“Another story on what most Americans don’t know about the Navy’s role in the Vietnam War?”
My ship, the USS Rich (DD 820), was on deployment from our home-port of Norfolk, Virginia to the Western Pacific (WESTPAC). We had originally been assigned to the gun line just south of the DMZ along the 17th parallel. The Dong Hoi Gulf is to the north of the DMZ. By late 1972, this area, and areas further north to Vinh and Brandon Bay, were now the “hot” areas.
Our ship mostly provided naval gunfire support (NGFS) to the U.S. Marine I Corps in the northern part of South Vietnam at an area we called MR1. The 5-inch/38 caliber guns were extremely reliable and very effective against medium range targets and coastal defense guns.
After our earlier experiences during the months of November and December of 1972 with Linebacker operations and on the gun line, many in the crew were becoming more optimistic about our immediate future and were okay with the idea of staying out at Yankee Station. Since the first week of January 1973, our ship had been assigned to Commander Task Group (CTG) 77.3. Now instead of gunfire support or running strike missions along the North Vietnam coastal areas our ship was mostly assigned to serve as a plane guard or escort ship to the aircraft carrier USS Midway whenever she ran flight operations.
Yankee Station was a designated point well away from the coast of Vietnam out in the Gulf of Tonkin. The open sea area was used by Task Force 77’s Navy aircraft carriers to launch air strikes into Vietnam. While the point’s official designation was “Point Yankee,” generally everyone referred to it as Yankee Station.
A plane guard ship was tasked to recover the aircrew of planes or helicopters which might have to ditch or crash in the water during aircraft carrier flight operations. While approaching the carrier to land or following a failed landing, aircraft might ditch or crash. In that event, the plane guard ship proceeded to the approximate position of the aircraft, and their rescue boat was launched into the water to rescue the aircrew.
One comment heard on the mess decks summed up how many in the crew were feeling: “This plane guarding shit beats the hell out of getting our ass shot at every other goddamn night.”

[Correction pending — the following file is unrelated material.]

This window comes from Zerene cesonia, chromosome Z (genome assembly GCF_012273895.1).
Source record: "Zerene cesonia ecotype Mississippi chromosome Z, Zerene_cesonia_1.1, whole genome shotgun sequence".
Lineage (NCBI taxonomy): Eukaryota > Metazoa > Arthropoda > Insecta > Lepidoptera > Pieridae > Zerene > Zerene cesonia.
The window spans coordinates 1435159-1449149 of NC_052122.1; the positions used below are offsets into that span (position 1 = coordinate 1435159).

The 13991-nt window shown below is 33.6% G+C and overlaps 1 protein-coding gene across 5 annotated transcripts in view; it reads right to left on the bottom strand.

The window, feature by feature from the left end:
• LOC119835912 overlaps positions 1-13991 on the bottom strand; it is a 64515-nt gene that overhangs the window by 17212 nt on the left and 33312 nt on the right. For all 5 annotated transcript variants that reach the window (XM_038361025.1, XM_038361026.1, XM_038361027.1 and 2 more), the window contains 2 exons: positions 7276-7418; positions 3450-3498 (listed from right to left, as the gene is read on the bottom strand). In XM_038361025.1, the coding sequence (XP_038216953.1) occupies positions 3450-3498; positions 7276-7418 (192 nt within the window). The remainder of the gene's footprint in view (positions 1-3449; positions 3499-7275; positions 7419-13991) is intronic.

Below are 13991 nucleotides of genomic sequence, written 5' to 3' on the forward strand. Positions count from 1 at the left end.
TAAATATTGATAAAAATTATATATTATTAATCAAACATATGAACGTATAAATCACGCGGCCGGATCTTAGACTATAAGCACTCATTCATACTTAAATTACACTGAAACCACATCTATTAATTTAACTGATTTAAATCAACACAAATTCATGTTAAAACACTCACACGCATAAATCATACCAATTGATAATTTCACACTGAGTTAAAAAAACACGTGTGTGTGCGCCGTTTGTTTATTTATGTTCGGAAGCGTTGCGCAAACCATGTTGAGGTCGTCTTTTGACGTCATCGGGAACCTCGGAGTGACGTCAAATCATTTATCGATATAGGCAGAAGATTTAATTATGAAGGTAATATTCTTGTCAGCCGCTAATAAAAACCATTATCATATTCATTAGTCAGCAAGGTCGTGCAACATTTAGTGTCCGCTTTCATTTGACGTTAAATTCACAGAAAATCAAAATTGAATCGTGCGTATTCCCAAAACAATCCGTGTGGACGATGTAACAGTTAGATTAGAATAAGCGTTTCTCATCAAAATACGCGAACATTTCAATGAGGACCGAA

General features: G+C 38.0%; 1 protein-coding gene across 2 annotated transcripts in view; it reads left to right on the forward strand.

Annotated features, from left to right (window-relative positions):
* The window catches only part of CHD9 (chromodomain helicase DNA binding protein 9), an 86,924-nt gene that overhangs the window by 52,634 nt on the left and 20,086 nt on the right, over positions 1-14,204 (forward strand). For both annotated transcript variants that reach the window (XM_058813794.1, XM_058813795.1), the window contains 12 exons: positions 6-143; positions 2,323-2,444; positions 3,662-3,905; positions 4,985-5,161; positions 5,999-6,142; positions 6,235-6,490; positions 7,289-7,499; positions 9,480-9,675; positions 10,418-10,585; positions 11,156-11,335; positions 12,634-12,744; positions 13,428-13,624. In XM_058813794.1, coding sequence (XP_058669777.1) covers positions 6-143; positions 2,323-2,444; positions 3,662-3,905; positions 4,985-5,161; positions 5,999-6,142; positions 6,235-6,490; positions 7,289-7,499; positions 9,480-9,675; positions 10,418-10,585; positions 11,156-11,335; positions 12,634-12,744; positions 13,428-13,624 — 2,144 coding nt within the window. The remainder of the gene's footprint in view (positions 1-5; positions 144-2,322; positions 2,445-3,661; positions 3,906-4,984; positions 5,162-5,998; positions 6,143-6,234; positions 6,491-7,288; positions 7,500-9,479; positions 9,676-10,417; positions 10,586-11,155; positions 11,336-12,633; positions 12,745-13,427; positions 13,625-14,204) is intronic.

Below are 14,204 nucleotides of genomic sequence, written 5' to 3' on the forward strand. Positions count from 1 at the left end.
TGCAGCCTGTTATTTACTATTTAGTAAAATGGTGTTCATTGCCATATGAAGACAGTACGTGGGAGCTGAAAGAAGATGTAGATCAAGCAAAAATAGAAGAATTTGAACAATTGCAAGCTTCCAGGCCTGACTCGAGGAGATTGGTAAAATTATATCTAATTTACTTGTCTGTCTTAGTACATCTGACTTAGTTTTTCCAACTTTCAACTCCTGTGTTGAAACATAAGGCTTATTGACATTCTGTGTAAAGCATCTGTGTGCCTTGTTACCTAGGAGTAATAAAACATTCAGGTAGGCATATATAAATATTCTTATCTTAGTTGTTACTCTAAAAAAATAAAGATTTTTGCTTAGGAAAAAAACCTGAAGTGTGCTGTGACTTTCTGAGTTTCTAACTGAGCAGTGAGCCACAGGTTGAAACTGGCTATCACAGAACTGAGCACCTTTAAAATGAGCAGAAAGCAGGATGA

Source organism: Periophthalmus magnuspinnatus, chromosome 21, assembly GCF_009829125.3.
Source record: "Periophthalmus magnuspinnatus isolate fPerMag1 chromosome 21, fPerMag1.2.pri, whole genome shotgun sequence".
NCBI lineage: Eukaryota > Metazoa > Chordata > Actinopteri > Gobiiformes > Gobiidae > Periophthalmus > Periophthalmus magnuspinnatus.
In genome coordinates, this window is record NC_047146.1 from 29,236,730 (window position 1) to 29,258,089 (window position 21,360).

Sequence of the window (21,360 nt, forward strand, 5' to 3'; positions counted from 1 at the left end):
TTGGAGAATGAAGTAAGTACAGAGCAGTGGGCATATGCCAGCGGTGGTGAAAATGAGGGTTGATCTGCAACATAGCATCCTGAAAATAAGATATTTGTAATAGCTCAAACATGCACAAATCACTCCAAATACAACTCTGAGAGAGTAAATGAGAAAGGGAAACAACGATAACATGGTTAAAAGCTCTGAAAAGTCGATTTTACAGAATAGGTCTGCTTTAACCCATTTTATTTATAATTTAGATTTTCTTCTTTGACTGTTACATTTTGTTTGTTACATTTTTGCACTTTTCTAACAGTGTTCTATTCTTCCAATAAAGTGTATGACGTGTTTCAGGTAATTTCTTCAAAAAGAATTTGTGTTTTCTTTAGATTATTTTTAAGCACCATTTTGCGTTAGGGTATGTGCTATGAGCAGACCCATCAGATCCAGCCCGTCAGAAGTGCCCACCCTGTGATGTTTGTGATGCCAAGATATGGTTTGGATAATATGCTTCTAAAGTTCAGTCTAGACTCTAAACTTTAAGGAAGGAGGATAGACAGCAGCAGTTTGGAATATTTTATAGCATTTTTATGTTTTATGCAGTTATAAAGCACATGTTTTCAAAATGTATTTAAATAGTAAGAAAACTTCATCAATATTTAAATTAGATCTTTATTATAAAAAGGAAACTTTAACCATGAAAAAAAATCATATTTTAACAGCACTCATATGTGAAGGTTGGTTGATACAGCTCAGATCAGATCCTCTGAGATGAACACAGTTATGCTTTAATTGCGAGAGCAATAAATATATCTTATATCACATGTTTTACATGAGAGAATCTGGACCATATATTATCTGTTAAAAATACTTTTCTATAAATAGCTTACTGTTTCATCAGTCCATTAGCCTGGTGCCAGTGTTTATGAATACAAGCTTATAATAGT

In the interim period since the ship had last been on the gun line in mid-December, we had received a considerable number of new crew members on board. You could detect looks of disbelief on the new crew members’ faces as guys would sometimes recount our earlier experiences on the gun line or during Linebacker operations. My thought was that if we did go back, they would just have to see it for themselves, then they would believe it. I hoped we wouldn’t, but as it turned out, we went back.
The next morning at 1113 on January 20, our ship was ordered to detach from USS Midway and CTG 77.3 and report to CTG 75.9. We were to proceed to the area of MR1 at Point Allison, back on the gun line. I guess the 7th Fleet staff had decided our ship had been having it too good for too long. It was our turn back in the barrel.
After detaching from USS Midway, the ship was brought around to a new course of 265 degrees (west), speed 25 knots. Apparently, we were going to race ourselves in covering the distance back to MR1. At 1600 that afternoon, we checked in with the naval gunfire liaison officer (NGLO) and the U.S. Marine Corps 1st Air and Naval Gunfire Liaison Company (ANGLICO) Marine spotter. We shifted back into Watch Condition II, with watch rotations six hours on, then six hours off.
Less than 30 minutes later, our ship was providing gunfire support on targets in several areas located just south of the DMZ. The now-familiar area between the Cua Viet River and the DMZ seemed to be the hot area once again. The conditions here had remained the same; it was like we had never left.
Now back on the gun line, the tempo of gunfire support missions was reduced from what it had been in December. For the next day or so, our ship was only firing 50 to 90 rounds per six hour watch rotations, which was much less than we were accustomed to. During the mid-watch on January 22, we fired 160 HE rounds into target areas inland of the sand dunes north of the Cua Viet River, just to the south of the DMZ. During this gun fire mission, we did get six or seven rounds of counterbattery fire from NVA positions, but none of the incoming salvos were closer than maybe 400 or 450 yards.
These NVA shore battery positions appeared to be located about two miles north of the DMZ at a coastal point of land called Cap Lai, also known as Mui Lai. However, it seemed almost as if they really didn’t want to kill us, or they were just piss-poor gunners. The counterbattery fire coming from Cap Lai was not big-gun HE projectiles such as we had experienced elsewhere. Here, the counterbattery splashes were much smaller and closer together. We guessed the NVA was firing anti-aircraft cannons at us, definitely not much bigger than 40 millimeters. The ship stayed at Watch Condition II and did not go to GQ stations.
One of the new crew members on watch asked me, “Are they really shooting at us?”
I replied, “Yes, but it’s really no big deal.”
I could just make out the guy’s face in the low light; he was looking at me in kind of a weird way when he said, “Man, you’re crazy.” …To read “Striking Eight Bells,” use one of these links to booksellers: Amazon.com: Books, Barnes and Noble Booksellers, BAM –Books A Million and Smashword.com eBooks.
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©2018 George Trowbridge